Q: I understand the $8,000 first time home buyer tax credit program excludes house purchases made from a family member. Does that include a purchase made from a trust that has as its executor my father-in-law?

Here’s the short version of the story: My wife’s mother passed away last fall. My wife’s father has purchased a second home. My wife and I are purchasing the old home from a living trust set up in the name of my father-in-law. Would we be eligible for the $8000 credit if all other criteria are met? We are purchasing the home at fair market value.

A: You have a problem on your hands. The $8,000 first time home buyer tax credit program allows people who have not owned a home as a personal residence (if you owned a second home or an investment property you would still be considered a first time buyer) within the last three years to purchase a home and receive an $8,000 tax credit on their federal income taxes.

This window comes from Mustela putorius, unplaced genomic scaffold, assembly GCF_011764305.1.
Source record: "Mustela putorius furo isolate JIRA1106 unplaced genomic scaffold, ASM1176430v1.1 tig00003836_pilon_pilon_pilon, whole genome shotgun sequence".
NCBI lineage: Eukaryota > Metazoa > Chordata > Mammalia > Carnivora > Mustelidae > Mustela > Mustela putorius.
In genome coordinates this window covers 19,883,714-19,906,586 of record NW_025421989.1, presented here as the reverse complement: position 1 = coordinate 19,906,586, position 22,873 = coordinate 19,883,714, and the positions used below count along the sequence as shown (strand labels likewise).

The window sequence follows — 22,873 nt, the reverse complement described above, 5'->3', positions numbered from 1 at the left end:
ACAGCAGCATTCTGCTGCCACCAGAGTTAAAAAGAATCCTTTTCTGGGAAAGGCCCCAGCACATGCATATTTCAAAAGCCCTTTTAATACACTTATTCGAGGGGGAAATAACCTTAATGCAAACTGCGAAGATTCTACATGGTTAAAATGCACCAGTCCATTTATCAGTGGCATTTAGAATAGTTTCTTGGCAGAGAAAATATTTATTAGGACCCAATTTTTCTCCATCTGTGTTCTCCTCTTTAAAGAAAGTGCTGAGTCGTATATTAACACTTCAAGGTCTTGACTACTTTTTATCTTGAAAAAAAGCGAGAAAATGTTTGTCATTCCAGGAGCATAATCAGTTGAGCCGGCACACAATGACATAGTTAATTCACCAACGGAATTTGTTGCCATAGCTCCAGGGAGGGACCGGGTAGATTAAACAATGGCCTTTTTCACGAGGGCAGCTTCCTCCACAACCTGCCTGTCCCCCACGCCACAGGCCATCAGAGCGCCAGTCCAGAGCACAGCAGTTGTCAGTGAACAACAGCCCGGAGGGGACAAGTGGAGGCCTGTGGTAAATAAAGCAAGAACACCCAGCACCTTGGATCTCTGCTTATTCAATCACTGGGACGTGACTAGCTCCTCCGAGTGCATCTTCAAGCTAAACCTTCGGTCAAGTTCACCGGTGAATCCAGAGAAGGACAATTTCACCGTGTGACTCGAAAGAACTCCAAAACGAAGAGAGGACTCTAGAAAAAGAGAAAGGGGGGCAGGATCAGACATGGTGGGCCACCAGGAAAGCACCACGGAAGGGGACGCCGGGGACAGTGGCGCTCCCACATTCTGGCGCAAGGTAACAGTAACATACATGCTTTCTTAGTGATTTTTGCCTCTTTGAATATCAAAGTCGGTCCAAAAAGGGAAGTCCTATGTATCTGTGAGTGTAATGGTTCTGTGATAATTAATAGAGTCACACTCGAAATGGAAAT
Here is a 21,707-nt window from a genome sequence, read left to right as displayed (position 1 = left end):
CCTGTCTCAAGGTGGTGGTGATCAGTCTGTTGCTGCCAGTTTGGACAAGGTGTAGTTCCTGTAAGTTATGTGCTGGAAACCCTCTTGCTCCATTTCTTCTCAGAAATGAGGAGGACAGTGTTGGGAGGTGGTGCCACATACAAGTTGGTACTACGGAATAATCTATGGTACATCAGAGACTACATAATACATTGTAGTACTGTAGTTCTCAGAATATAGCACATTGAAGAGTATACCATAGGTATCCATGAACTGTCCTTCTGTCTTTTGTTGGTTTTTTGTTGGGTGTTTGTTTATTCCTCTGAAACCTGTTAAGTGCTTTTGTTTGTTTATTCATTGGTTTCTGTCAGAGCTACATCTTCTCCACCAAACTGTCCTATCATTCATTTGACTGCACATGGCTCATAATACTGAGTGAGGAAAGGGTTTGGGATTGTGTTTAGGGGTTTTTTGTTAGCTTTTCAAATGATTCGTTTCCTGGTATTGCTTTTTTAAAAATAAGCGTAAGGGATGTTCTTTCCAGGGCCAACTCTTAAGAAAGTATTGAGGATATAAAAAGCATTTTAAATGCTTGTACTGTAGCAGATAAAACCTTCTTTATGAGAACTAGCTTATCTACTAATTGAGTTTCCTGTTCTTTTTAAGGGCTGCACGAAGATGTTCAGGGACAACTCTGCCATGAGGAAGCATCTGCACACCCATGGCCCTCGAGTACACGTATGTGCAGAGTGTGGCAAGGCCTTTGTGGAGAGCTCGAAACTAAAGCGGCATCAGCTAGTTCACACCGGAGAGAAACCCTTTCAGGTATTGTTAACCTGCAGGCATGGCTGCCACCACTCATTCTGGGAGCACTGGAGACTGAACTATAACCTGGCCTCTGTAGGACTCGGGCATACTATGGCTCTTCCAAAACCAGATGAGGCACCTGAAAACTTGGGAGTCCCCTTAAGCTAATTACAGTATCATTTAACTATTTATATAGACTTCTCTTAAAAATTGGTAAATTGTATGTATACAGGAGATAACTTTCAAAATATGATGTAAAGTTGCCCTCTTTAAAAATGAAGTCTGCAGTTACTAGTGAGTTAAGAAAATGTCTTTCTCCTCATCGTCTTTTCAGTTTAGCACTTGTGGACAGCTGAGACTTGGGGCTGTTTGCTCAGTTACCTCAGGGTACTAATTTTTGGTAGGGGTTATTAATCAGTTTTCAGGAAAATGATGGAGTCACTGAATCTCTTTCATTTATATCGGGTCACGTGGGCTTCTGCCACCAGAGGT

There are additional restrictions on this $8,000 first time home buyer tax credit, including an income restriction. The tax credit phases out if more than $75,000 (or $150,000 if you are married) and if you make more than $95,000 (or $170,000 if you are married) you lose out entirely on the first time home buyer tax credit.

Also, the tax credit is limited to 10 percent of the value of the home with a cap of $8,000. If you purchase a home that is worth less than $80,000, you won’t get the $8,000 benefit of the first time home buyer tax credit.

Now if you qualify on all of these issues, the IRS has thrown another curve ball for some homeowners. The IRS says that you can’t qualify for the $8,000 first time home buyer tax credit if you “buy your home from a close relative. This includes your spouse, parent, grandparent, child or grandchild.”

And here is where it gets tricky. You would be buying your home from a trust. But that trust owned your father-in-law’s and mother-in-law’s home. The IRS has certain rules regarding related parties and how they view corporations, companies, partnerships, and trusts. It’s most likely that the IRS would take the view that your intended home was owned by a close relative and therefore disqualify you from receiving the $8,000 first time home buyer tax credit.

Learn more about the income restrictions for the ,000 first time home buyer tax credit and when you have to pay back the ,000 first time home buyer tax credit